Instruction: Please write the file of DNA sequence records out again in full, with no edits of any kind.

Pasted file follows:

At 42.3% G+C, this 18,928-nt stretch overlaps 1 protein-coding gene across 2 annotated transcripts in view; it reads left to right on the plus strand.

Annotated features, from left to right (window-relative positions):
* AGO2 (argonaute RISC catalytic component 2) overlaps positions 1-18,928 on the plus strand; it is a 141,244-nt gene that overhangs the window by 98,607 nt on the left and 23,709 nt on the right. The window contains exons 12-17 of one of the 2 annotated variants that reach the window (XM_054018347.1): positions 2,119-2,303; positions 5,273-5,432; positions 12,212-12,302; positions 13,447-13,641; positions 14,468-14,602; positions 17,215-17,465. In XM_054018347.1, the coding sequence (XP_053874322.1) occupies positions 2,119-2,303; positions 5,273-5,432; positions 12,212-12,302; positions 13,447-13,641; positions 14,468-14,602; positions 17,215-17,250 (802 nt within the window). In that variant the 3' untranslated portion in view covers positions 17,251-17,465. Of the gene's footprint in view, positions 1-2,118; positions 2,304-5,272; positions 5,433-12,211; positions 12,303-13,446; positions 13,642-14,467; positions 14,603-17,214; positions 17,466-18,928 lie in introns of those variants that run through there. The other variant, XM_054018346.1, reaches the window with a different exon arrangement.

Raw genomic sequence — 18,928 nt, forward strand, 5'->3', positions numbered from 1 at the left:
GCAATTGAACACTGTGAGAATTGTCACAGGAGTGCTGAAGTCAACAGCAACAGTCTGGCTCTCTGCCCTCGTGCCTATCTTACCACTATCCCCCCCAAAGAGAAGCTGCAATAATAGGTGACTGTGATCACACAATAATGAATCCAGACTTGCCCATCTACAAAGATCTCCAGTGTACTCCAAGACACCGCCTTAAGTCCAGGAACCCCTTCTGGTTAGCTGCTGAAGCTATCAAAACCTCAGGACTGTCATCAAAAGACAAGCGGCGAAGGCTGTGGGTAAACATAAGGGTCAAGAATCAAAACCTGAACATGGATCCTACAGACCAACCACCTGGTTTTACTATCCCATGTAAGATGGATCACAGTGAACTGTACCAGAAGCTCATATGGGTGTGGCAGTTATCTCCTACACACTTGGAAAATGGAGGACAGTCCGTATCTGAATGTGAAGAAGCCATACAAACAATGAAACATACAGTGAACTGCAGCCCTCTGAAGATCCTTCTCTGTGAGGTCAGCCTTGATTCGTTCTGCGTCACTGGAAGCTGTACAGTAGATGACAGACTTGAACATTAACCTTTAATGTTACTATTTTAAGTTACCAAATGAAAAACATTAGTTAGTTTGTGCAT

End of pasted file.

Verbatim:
At 42.3% G+C, this 18,928-nt stretch overlaps 1 protein-coding gene across 2 annotated transcripts in view; it reads left to right on the plus strand.

Annotated features, from left to right (window-relative positions):
* AGO2 (argonaute RISC catalytic component 2) overlaps positions 1-18,928 on the plus strand; it is a 141,244-nt gene that overhangs the window by 98,607 nt on the left and 23,709 nt on the right. The window contains exons 12-17 of one of the 2 annotated variants that reach the window (XM_054018347.1): positions 2,119-2,303; positions 5,273-5,432; positions 12,212-12,302; positions 13,447-13,641; positions 14,468-14,602; positions 17,215-17,465. In XM_054018347.1, the coding sequence (XP_053874322.1) occupies positions 2,119-2,303; positions 5,273-5,432; positions 12,212-12,302; positions 13,447-13,641; positions 14,468-14,602; positions 17,215-17,250 (802 nt within the window). In that variant the 3' untranslated portion in view covers positions 17,251-17,465. Of the gene's footprint in view, positions 1-2,118; positions 2,304-5,272; positions 5,433-12,211; positions 12,303-13,446; positions 13,642-14,467; positions 14,603-17,214; positions 17,466-18,928 lie in introns of those variants that run through there. The other variant, XM_054018346.1, reaches the window with a different exon arrangement.

Raw genomic sequence — 18,928 nt, forward strand, 5'->3', positions numbered from 1 at the left:
GCAATTGAACACTGTGAGAATTGTCACAGGAGTGCTGAAGTCAACAGCAACAGTCTGGCTCTCTGCCCTCGTGCCTATCTTACCACTATCCCCCCCAAAGAGAAGCTGCAATAATAGGTGACTGTGATCACACAATAATGAATCCAGACTTGCCCATCTACAAAGATCTCCAGTGTACTCCAAGACACCGCCTTAAGTCCAGGAACCCCTTCTGGTTAGCTGCTGAAGCTATCAAAACCTCAGGACTGTCATCAAAAGACAAGCGGCGAAGGCTGTGGGTAAACATAAGGGTCAAGAATCAAAACCTGAACATGGATCCTACAGACCAACCACCTGGTTTTACTATCCCATGTAAGATGGATCACAGTGAACTGTACCAGAAGCTCATATGGGTGTGGCAGTTATCTCCTACACACTTGGAAAATGGAGGACAGTCCGTATCTGAATGTGAAGAAGCCATACAAACAATGAAACATACAGTGAACTGCAGCCCTCTGAAGATCCTTCTCTGTGAGGTCAGCCTTGATTCGTTCTGCGTCACTGGAAGCTGTACAGTAGATGACAGACTTGAACATTAACCTTTAATGTTACTATTTTAAGTTACCAAATGAAAAACATTAGTTAGTTTGTGCAT